June 26, 2014
Last month, we asked you to help us urge the Senate Foreign Relations Committee (SFRC) to release the Assessing Progress in Haiti Act to the Senate for a vote. I’m happy to report that the SFRC has now approved the bill, and it’s back on track!
The Assessing Progress in Haiti Act (S. 1104) increases oversight of and accountability for U.S. aid to Haiti. The bill will set long-overdue policy guidelines that prioritize the needs of vulnerable populations and call for a forward-looking recovery strategy.
UUSC has been advocating for this legislation for several years. The House version of the bill (H.R. 3509), originally introduced by Rep. Barbara Lee (D-CA), passed with bipartisan support last December. It was then referred to the Senate Foreign Relations Committee, where it has languished for over five months. UUSC and our allies in the Haiti Advocacy Working Group (HAWG) redoubled our efforts with a series of actions to keep the bill from dying in committee. In May and early June, we pressured SFRC leadership on social media and over the phone, delivered a letter from the leaders of 22 nongovernmental organizations, and highlighted the issue in a Huffington Post piece by UUSC President and CEO Bill Schulz. It worked!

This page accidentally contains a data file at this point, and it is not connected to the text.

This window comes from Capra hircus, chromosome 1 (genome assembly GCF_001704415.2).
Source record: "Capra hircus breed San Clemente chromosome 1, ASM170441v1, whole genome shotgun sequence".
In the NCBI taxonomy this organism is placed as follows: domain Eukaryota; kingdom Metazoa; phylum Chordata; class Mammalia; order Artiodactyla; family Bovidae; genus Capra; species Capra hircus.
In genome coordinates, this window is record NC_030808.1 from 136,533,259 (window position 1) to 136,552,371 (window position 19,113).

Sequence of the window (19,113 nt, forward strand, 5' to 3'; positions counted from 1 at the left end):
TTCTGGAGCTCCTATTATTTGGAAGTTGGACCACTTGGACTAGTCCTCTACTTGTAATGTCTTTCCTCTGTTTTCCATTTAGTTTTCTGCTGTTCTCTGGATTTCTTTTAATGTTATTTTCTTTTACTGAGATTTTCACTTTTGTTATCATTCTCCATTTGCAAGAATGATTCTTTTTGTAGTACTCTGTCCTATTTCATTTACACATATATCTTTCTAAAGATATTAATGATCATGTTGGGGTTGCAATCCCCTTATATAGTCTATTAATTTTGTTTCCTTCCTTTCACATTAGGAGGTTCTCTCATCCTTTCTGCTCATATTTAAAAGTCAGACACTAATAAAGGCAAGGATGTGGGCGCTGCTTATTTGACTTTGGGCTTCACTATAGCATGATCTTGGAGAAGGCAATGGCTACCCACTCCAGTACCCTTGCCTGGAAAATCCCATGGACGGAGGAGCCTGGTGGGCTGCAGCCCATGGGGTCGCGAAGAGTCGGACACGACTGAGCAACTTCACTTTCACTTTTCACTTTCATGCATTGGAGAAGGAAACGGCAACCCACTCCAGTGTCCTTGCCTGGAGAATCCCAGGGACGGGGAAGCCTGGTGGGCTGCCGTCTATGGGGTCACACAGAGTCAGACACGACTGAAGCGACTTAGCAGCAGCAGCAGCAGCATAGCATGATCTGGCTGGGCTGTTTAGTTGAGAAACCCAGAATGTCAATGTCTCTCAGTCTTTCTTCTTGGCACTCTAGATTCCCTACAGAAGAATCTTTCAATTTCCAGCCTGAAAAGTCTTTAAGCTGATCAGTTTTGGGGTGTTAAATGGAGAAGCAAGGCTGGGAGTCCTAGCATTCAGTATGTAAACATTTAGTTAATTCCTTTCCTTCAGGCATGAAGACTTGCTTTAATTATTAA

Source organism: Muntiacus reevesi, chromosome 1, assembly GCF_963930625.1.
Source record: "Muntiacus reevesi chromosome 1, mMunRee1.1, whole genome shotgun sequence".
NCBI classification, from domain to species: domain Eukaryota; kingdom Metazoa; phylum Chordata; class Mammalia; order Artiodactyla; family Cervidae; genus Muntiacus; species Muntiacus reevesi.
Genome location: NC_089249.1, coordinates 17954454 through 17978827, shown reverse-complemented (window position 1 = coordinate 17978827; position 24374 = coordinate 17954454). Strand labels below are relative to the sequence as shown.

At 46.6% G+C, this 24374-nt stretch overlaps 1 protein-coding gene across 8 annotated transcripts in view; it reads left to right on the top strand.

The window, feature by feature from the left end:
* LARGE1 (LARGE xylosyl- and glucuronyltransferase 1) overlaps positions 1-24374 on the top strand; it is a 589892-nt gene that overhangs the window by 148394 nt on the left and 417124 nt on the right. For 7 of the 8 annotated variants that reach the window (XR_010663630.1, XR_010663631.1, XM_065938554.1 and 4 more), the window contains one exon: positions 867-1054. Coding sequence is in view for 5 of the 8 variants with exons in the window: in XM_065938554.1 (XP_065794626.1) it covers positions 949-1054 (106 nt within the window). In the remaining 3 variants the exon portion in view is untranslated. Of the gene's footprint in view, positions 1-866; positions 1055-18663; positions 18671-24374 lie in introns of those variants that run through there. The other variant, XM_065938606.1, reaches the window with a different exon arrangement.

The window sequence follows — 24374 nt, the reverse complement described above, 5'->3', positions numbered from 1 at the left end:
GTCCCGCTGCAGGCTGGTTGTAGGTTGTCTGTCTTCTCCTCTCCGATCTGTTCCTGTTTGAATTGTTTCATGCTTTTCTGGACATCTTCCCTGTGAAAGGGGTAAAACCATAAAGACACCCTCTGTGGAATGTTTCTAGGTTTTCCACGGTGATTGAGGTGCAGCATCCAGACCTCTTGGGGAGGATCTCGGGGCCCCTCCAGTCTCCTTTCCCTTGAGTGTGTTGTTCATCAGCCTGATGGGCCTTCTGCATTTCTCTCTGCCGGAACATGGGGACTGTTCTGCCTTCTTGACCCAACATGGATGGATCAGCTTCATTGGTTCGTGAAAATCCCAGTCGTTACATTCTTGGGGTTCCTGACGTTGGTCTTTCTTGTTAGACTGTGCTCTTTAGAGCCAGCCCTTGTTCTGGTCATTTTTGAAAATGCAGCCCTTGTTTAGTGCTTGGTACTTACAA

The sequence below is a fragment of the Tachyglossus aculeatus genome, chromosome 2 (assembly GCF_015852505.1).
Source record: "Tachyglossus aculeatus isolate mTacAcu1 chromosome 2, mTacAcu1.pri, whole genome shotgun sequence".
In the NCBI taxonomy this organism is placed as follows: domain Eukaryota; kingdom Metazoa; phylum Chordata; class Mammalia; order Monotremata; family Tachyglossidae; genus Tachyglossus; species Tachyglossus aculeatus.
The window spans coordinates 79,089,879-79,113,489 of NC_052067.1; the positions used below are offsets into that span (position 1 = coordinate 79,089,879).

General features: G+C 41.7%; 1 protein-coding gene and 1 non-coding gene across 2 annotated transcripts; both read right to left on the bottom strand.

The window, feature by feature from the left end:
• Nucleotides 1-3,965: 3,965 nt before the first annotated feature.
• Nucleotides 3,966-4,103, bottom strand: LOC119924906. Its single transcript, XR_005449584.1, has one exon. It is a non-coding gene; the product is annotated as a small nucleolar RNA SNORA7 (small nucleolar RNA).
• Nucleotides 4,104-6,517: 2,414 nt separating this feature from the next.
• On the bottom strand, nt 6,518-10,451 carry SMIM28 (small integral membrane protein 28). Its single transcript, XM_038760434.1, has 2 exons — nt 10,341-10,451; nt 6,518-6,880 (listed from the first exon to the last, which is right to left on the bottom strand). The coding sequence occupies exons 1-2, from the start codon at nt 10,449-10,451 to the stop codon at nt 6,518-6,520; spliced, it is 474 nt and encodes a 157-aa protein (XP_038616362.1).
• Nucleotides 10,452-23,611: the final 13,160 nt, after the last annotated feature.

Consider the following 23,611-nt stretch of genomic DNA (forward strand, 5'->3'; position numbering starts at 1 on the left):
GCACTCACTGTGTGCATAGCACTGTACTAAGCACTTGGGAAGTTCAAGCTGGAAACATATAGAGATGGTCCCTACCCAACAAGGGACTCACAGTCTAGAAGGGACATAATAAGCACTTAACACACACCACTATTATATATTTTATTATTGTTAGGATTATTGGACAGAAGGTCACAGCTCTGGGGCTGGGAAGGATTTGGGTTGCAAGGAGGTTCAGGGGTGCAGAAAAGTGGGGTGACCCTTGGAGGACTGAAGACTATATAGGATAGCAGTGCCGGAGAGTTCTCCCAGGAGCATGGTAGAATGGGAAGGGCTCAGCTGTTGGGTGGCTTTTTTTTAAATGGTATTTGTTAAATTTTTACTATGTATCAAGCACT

Here’s what SFRC Chairman Senator Robert Menendez (D-NJ) said in a statement about the Assessing Progress in Haiti Act:
“Five years after the earthquake that devastated Haiti, meaningful rebuilding and redevelopment continues, but it is far from complete. . . . The U.S. Congress played an instrumental role in the recovery effort by approving $3.6 billion in assistance for the Haitian government and its people, but more work is needed. This legislation requires the State Department to provide Congress with a comprehensive report on what the U.S. Government has accomplished these last five years and includes establishing a new strategy with key benchmarks for monitoring progress. Though recovery is unfinished, the U.S. government, the Haitian-American community in New Jersey, and communities throughout our nation all have a vital role to play in seeing continued reconstruction and redevelopment in Haiti.”
Now that the Senate committee has approved the bill, the full Senate is slated to take it up without debate very soon. We expect the House to review and accept the Senate version after the July legislative recess. When all of these steps are completed, we look forward to President Obama signing it into law. Thank you to everyone who helped create extra pressure and new momentum for this bill — and stay tuned for further progress!